“I think you have to turn in your application first,” Mr. Parker said, and Terin rolled his eyes. “I’ll get to it.”
Last, he opened my present. I bit my lip, hoping he would like it. I had a moment of regret for not getting him something he could actually use for college, but then he pulled out the shirt and laughed.
“Cam, this is great,” he said. He turned it around to show his parents, and I sighed in relief. Mr. and Mrs. Parker chuckled when they saw it, and then Jerico and Melodie grabbed for it so they could look at it.
“Thanks,” Terin said to the camera.
“You’re welcome,” I said. “I’m glad you like it.”
“I’ll definitely be wearing it a lot,” Terin said. “Most of my other shirts are boring, anyway.”
They decided to let me go while they ate cake, so I read for a bit until my phone rang. I answered, and it was Terin, alone in his room.
“What do you say we make a pact to send in our applications by the New Year.”
“I still have to write my essay,” I said.
“Me too,” Terin said. “It’s not supposed to be that long though, so I bet we can do it.”
“Yeah,” I said. Then I remembered. “What did you wish for?”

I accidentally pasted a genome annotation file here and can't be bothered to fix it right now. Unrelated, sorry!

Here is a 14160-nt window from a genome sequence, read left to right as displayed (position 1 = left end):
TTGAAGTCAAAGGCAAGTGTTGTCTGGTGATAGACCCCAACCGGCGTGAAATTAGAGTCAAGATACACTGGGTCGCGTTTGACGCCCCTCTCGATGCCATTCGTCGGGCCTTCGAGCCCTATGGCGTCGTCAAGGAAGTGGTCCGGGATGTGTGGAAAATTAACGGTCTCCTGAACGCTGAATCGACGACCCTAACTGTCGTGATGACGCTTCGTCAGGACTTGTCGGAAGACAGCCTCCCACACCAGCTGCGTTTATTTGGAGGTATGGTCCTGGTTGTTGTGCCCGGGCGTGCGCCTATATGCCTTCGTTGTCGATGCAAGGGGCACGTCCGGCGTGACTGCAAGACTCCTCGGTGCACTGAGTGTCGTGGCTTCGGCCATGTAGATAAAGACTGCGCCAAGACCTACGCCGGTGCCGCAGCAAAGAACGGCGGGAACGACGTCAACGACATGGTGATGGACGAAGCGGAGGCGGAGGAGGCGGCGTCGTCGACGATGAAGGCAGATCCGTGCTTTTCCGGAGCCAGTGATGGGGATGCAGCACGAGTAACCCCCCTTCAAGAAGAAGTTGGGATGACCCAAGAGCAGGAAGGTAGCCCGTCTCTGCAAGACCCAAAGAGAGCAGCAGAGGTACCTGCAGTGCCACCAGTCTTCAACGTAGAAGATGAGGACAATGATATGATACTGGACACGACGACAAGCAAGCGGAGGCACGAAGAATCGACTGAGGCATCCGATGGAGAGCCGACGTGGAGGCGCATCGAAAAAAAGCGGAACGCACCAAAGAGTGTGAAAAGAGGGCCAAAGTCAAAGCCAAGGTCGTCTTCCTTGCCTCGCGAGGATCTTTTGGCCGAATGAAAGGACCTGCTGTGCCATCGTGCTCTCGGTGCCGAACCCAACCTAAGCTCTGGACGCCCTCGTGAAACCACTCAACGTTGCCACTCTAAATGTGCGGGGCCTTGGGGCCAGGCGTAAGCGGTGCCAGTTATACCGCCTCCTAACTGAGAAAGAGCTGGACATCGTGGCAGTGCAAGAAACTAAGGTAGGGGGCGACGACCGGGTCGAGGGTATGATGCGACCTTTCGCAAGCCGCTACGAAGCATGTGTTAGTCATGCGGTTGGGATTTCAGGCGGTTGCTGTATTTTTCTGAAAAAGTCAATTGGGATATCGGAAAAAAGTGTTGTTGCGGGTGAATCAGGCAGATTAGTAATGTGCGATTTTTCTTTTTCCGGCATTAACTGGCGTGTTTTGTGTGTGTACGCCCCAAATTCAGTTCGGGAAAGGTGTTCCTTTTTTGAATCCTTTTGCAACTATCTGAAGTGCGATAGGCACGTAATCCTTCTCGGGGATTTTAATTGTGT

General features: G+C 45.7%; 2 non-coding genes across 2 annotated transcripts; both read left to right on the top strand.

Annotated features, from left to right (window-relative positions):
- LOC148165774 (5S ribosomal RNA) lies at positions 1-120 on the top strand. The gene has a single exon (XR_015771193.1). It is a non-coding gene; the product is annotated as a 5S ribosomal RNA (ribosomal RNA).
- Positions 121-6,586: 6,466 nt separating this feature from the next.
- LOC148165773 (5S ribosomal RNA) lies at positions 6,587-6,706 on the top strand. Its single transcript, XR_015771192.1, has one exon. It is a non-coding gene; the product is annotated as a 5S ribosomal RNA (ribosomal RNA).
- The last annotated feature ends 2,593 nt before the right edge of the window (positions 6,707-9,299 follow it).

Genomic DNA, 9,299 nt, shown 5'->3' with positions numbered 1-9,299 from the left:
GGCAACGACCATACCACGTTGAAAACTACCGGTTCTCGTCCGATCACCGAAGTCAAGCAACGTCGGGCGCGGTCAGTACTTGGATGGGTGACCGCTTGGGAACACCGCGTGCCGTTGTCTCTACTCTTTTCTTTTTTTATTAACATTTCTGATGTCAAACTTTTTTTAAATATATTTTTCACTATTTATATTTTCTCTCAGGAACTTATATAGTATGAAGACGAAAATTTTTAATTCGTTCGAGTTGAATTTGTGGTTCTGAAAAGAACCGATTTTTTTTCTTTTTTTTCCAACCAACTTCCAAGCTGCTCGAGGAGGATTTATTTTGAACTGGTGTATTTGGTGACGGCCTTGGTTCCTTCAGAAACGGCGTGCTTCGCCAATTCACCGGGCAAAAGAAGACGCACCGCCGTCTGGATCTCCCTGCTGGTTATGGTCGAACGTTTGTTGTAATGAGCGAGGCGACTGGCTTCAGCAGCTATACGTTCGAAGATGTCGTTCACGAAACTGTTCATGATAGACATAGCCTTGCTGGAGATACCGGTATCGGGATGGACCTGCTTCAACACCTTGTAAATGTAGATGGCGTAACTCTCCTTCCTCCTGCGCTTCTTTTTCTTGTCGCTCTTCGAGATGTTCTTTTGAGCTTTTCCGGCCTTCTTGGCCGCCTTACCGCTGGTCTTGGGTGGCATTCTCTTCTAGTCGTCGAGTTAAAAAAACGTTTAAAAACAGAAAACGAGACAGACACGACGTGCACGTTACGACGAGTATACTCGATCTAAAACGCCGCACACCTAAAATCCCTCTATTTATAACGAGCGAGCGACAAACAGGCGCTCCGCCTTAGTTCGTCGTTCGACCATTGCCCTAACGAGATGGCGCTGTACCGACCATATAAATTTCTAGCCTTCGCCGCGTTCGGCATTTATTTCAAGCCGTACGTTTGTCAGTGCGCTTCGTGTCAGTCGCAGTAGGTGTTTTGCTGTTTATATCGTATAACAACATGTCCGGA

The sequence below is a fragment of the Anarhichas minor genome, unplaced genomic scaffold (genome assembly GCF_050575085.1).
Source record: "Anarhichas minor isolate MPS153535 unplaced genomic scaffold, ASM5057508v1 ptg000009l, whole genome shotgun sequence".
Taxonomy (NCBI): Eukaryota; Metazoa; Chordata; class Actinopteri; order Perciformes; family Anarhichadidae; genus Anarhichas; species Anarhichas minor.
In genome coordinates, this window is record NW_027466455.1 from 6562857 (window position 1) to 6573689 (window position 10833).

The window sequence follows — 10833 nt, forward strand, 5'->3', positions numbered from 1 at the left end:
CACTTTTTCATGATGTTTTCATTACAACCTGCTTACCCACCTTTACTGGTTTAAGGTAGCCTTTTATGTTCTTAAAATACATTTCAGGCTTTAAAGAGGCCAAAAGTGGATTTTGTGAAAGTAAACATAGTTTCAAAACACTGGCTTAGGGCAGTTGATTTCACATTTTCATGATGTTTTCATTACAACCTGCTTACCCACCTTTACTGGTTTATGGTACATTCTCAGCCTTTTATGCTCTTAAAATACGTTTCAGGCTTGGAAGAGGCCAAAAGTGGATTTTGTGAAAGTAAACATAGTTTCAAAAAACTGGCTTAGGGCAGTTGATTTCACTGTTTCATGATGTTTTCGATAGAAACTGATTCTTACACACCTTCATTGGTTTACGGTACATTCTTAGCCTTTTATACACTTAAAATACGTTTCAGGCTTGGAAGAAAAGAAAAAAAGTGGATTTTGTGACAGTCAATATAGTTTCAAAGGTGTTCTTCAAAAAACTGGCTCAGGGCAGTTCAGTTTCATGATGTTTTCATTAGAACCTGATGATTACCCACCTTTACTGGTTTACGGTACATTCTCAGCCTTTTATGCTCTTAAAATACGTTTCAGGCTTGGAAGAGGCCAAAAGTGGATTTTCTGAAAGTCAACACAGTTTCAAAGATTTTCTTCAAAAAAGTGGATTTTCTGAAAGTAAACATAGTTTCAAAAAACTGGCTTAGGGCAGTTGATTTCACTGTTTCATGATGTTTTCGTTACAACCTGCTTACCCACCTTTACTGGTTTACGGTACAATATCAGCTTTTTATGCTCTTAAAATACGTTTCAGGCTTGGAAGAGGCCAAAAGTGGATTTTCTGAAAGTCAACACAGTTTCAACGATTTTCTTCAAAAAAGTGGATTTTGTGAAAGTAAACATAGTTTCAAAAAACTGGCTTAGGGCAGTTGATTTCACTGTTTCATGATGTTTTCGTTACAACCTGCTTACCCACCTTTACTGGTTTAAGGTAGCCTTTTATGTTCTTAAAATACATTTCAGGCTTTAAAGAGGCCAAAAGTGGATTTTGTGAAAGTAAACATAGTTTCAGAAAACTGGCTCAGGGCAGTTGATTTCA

“To be able to pay for whatever school I got into.”
“Good one,” I said. “I think I’m just going to be asking for money for Christmas.”
“Yeah, I should too.”
“Don’t let your parents get me anything, okay?”
“They may have already gotten you something. I think they went Christmas shopping a little bit already.”
“If they haven’t, tell them not to, okay?”
“You know they’re going to get you something.”
I sighed. “I just want them to spend the money on you instead.”
“I’ll be fine, Cam,” Terin said. “I’m working a lot, and I’ve decided to work part-time during college.”
“I’m going to have to, too,” I said. “You don’t happen to be applying anywhere in Missouri?”
Terin shook his head. “Sorry, I’m only applying to good art schools. Ones that have made a name for themselves.”
“I hope you get into the best one.”
“Me too,” Terin said. “Do we have a deal? About the New Years thing?”
“Yeah,” I said, smiling. “I need to stop putting it off.”